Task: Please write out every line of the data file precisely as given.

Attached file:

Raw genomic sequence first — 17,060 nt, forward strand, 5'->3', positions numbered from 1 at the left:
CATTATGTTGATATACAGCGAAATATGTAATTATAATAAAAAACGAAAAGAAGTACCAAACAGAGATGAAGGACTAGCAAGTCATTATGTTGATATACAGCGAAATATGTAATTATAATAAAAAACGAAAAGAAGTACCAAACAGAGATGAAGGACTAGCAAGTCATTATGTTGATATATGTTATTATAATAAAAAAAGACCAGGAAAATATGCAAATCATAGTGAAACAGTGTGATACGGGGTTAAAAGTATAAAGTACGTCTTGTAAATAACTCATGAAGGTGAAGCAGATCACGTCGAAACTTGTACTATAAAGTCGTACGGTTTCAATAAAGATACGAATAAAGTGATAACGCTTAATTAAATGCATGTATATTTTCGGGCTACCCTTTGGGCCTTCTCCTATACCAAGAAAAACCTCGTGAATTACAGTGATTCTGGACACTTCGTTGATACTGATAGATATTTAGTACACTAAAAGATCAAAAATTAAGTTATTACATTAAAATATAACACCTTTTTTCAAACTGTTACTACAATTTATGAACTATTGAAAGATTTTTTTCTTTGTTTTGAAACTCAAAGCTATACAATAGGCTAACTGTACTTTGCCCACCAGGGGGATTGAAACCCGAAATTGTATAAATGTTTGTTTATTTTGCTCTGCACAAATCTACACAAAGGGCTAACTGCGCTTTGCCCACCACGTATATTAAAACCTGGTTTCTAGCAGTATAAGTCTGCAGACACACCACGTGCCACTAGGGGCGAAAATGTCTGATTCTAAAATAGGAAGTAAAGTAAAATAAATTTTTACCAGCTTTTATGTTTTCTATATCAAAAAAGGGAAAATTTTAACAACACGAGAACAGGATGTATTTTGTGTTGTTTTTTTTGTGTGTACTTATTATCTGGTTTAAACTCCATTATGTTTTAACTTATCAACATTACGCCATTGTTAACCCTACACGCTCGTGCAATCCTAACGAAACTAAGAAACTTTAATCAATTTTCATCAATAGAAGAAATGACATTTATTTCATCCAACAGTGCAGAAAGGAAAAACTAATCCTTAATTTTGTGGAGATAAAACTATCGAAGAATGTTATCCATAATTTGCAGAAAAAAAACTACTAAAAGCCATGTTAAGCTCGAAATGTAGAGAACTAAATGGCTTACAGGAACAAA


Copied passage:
Raw genomic sequence first — 17,060 nt, forward strand, 5'->3', positions numbered from 1 at the left:
CATTATGTTGATATACAGCGAAATATGTAATTATAATAAAAAACGAAAAGAAGTACCAAACAGAGATGAAGGACTAGCAAGTCATTATGTTGATATACAGCGAAATATGTAATTATAATAAAAAACGAAAAGAAGTACCAAACAGAGATGAAGGACTAGCAAGTCATTATGTTGATATATGTTATTATAATAAAAAAAGACCAGGAAAATATGCAAATCATAGTGAAACAGTGTGATACGGGGTTAAAAGTATAAAGTACGTCTTGTAAATAACTCATGAAGGTGAAGCAGATCACGTCGAAACTTGTACTATAAAGTCGTACGGTTTCAATAAAGATACGAATAAAGTGATAACGCTTAATTAAATGCATGTATATTTTCGGGCTACCCTTTGGGCCTTCTCCTATACCAAGAAAAACCTCGTGAATTACAGTGATTCTGGACACTTCGTTGATACTGATAGATATTTAGTACACTAAAAGATCAAAAATTAAGTTATTACATTAAAATATAACACCTTTTTTCAAACTGTTACTACAATTTATGAACTATTGAAAGATTTTTTTCTTTGTTTTGAAACTCAAAGCTATACAATAGGCTAACTGTACTTTGCCCACCAGGGGGATTGAAACCCGAAATTGTATAAATGTTTGTTTATTTTGCTCTGCACAAATCTACACAAAGGGCTAACTGCGCTTTGCCCACCACGTATATTAAAACCTGGTTTCTAGCAGTATAAGTCTGCAGACACACCACGTGCCACTAGGGGCGAAAATGTCTGATTCTAAAATAGGAAGTAAAGTAAAATAAATTTTTACCAGCTTTTATGTTTTCTATATCAAAAAAGGGAAAATTTTAACAACACGAGAACAGGATGTATTTTGTGTTGTTTTTTTTGTGTGTACTTATTATCTGGTTTAAACTCCATTATGTTTTAACTTATCAACATTACGCCATTGTTAACCCTACACGCTCGTGCAATCCTAACGAAACTAAGAAACTTTAATCAATTTTCATCAATAGAAGAAATGACATTTATTTCATCCAACAGTGCAGAAAGGAAAAACTAATCCTTAATTTTGTGGAGATAAAACTATCGAAGAATGTTATCCATAATTTGCAGAAAAAAAACTACTAAAAGCCATGTTAAGCTCGAAATGTAGAGAACTAAATGGCTTACAGGAACAAA